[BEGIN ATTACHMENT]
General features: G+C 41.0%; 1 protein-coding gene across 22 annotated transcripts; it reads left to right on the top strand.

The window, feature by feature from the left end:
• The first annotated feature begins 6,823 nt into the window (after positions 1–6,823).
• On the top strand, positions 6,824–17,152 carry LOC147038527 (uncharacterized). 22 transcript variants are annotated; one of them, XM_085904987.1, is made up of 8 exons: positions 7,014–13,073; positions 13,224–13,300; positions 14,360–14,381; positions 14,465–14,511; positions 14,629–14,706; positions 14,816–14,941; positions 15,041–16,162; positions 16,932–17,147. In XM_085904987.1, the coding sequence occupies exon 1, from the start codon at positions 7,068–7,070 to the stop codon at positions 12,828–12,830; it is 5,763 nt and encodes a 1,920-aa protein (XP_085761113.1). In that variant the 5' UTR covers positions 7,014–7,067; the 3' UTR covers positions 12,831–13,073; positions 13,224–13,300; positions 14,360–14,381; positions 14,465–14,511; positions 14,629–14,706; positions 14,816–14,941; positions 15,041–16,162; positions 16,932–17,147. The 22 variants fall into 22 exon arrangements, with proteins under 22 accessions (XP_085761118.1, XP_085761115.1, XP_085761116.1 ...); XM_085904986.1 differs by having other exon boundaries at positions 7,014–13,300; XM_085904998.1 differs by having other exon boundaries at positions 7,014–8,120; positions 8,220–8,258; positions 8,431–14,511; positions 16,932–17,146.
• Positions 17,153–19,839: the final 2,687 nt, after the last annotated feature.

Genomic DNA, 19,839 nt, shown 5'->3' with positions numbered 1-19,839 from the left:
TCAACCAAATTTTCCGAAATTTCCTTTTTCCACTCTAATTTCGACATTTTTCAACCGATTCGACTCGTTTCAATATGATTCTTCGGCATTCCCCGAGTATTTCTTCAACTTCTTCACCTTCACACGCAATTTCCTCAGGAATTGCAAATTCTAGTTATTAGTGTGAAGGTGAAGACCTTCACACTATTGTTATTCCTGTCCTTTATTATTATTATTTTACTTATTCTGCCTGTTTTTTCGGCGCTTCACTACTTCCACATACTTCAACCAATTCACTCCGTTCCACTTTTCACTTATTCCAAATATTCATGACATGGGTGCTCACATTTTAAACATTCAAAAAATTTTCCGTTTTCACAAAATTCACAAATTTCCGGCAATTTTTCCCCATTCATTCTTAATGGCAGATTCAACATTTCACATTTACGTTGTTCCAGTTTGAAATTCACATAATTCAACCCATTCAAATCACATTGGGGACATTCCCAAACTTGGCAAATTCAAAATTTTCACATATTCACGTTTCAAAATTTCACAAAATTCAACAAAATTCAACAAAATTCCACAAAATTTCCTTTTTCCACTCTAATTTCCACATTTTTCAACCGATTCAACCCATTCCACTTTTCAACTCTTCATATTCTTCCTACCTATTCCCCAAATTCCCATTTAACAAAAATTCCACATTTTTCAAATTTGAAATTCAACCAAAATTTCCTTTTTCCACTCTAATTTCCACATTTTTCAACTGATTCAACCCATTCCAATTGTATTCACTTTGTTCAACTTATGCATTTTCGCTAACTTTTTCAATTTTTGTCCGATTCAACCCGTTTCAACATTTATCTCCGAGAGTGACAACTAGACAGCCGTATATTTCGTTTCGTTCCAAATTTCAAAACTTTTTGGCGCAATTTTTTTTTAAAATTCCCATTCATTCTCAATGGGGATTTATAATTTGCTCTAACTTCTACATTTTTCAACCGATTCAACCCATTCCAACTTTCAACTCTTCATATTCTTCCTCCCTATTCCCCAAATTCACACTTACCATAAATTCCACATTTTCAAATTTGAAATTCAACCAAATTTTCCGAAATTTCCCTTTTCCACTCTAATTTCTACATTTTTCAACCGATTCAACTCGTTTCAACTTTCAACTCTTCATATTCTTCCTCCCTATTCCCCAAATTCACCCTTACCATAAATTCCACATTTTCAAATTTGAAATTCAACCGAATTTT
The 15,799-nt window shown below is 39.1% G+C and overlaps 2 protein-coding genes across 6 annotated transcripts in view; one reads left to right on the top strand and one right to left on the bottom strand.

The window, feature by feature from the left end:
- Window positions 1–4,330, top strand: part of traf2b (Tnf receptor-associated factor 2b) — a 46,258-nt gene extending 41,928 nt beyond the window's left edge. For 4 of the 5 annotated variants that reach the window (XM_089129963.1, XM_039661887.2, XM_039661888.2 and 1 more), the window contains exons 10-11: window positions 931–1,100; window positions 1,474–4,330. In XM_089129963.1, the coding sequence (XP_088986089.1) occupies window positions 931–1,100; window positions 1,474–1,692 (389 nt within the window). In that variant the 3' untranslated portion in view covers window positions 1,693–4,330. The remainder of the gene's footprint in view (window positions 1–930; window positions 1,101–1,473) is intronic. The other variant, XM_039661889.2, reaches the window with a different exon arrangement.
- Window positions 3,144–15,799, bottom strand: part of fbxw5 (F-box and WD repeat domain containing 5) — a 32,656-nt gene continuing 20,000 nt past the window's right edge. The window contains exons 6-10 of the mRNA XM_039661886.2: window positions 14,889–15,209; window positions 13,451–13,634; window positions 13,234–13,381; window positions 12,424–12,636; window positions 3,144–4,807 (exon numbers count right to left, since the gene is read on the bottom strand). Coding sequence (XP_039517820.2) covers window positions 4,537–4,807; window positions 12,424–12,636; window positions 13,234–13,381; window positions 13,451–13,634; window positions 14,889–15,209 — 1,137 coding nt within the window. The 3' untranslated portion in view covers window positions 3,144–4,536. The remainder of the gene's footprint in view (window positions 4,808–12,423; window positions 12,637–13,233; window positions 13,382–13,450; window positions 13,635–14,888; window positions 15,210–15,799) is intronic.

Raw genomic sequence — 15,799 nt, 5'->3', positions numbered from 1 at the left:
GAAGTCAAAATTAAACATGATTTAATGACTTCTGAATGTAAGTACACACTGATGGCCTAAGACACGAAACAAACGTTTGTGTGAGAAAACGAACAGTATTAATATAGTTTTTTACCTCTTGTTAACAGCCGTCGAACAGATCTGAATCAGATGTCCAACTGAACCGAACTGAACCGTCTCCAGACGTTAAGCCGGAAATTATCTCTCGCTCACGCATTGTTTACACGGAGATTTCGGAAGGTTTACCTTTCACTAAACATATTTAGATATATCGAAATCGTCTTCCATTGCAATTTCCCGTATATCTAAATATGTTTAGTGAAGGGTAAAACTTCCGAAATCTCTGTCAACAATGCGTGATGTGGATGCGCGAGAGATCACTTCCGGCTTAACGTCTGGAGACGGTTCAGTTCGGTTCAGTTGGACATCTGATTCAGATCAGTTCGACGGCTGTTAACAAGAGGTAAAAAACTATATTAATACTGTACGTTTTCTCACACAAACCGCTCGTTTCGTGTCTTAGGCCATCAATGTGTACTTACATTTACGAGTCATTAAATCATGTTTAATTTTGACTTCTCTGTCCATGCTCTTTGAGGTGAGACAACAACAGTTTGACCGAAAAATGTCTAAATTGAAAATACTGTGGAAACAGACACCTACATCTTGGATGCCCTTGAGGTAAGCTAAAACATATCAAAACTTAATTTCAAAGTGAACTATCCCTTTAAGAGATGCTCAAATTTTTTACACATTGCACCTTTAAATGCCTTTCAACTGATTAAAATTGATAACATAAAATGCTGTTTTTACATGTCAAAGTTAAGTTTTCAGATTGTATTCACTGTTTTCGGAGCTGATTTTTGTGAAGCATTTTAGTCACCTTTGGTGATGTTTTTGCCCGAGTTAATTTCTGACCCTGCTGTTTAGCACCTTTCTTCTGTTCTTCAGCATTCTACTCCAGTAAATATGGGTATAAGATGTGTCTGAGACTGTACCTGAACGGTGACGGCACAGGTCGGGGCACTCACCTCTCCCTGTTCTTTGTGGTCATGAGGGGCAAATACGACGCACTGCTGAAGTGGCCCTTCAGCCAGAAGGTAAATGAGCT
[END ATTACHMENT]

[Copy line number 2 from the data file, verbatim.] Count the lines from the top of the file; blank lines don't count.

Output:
The window, feature by feature from the left end: